The Three Rivers Petroglyph Site is located north of Tularosa in southern New Mexico. The site is a few miles west of the Sacramento Mountains in the Tularosa Basin, and it is operated by the Bureau of Land Management. The Tularosa Basin is a portion of the Rio Grande Rift through which the Rio Grande River flows and which separates the Colorado Plateau on the west from the Southern High Plains on the east.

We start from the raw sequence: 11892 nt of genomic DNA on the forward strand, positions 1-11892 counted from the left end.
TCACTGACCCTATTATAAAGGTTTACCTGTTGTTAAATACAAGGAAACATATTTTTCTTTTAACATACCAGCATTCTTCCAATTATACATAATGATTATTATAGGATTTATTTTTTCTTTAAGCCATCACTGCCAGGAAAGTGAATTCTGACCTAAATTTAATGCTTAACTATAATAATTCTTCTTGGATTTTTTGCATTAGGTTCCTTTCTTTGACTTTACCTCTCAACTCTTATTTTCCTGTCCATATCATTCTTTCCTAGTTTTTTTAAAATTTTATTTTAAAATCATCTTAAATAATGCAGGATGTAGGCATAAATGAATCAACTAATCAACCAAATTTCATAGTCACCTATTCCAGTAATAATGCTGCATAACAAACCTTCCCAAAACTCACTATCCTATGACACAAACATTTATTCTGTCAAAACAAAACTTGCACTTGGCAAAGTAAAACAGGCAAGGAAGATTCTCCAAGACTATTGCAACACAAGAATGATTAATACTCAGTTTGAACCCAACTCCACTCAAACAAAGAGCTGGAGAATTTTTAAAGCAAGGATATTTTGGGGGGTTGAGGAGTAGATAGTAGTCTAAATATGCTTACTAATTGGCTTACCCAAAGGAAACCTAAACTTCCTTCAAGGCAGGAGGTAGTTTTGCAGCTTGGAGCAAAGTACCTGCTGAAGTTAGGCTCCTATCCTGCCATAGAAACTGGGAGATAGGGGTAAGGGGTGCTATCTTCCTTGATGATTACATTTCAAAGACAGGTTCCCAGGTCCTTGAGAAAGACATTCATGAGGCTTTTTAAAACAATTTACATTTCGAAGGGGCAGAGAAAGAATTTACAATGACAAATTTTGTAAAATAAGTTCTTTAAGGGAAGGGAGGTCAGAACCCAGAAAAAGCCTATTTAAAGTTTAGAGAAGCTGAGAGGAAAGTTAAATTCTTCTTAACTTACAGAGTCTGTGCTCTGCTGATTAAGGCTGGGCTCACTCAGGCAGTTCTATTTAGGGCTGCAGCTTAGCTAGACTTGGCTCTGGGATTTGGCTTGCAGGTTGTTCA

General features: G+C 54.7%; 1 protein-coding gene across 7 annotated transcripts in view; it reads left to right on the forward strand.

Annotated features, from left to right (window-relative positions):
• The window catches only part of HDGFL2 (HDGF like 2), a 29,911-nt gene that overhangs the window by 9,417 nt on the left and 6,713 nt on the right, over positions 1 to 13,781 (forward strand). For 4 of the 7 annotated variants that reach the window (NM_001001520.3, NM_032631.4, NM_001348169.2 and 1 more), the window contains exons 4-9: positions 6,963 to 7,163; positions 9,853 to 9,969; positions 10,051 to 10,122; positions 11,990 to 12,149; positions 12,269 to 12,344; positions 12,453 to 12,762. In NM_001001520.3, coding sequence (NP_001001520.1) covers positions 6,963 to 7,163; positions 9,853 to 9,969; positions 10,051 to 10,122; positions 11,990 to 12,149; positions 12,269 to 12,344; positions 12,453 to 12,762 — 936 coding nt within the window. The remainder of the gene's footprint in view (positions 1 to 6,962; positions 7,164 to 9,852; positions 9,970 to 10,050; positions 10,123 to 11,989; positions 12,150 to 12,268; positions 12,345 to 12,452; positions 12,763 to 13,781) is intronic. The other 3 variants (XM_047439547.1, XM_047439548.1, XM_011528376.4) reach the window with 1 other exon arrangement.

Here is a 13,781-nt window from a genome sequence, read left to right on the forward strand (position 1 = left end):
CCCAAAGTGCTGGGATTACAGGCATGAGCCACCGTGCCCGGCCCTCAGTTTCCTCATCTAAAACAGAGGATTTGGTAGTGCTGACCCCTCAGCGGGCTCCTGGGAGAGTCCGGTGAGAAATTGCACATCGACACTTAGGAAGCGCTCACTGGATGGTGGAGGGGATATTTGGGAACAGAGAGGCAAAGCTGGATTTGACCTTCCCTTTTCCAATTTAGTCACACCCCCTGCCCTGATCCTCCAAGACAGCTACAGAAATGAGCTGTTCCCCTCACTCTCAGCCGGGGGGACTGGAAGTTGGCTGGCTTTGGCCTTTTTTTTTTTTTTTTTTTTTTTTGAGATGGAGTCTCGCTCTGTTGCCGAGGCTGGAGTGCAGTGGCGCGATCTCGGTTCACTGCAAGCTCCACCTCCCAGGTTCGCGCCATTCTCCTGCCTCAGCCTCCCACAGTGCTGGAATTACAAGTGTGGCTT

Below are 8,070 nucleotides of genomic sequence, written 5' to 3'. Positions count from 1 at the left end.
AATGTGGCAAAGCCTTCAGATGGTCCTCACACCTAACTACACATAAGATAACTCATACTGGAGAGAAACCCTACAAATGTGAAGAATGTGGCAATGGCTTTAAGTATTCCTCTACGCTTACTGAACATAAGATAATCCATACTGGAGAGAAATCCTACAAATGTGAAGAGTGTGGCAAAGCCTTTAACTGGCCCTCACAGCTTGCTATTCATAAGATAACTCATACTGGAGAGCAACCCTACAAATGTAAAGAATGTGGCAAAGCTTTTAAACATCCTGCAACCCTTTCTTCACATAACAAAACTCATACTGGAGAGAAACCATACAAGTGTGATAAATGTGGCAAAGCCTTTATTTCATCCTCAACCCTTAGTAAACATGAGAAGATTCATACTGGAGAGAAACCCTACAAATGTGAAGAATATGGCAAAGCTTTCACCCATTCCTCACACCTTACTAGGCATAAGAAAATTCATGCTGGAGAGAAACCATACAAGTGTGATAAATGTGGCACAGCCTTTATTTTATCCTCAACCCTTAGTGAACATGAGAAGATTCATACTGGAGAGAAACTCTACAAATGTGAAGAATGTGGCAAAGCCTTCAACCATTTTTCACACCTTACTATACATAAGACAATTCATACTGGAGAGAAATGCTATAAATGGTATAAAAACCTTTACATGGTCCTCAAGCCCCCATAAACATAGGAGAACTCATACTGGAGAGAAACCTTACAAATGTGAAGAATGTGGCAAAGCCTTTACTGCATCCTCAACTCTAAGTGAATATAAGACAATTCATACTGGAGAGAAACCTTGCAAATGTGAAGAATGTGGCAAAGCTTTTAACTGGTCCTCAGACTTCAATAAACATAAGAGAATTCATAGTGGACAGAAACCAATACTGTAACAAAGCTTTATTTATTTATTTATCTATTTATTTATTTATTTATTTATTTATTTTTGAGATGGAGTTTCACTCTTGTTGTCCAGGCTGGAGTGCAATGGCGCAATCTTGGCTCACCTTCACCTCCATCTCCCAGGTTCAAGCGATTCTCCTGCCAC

There are said to be over 21,000 petroglyphs at the site that were scratched or pecked through the desert varnish that covers the many small basalt boulders on a low ridge a few miles into the Tularosa valley from the mountains. The petroglyphs average a foot or so in size and were made by the Jornada (desert) branch of the Mogollon people. They were an indigeneous culture which occupied southern New Mexico, eastern Arizona and northern Chihuahua and Sonora in Mexico from about 200 CE until just before the arrival of the Spanish in 1540 CE. Both their origin and disappearance are poorly understood. Archaeologists have determined that the Mogollon began as foragers who also farmed a little, and their farming became progressively more central to their culture. Their villages originally consisted of a few pit houses but soon comprised surface houses and even later cliff dwellings.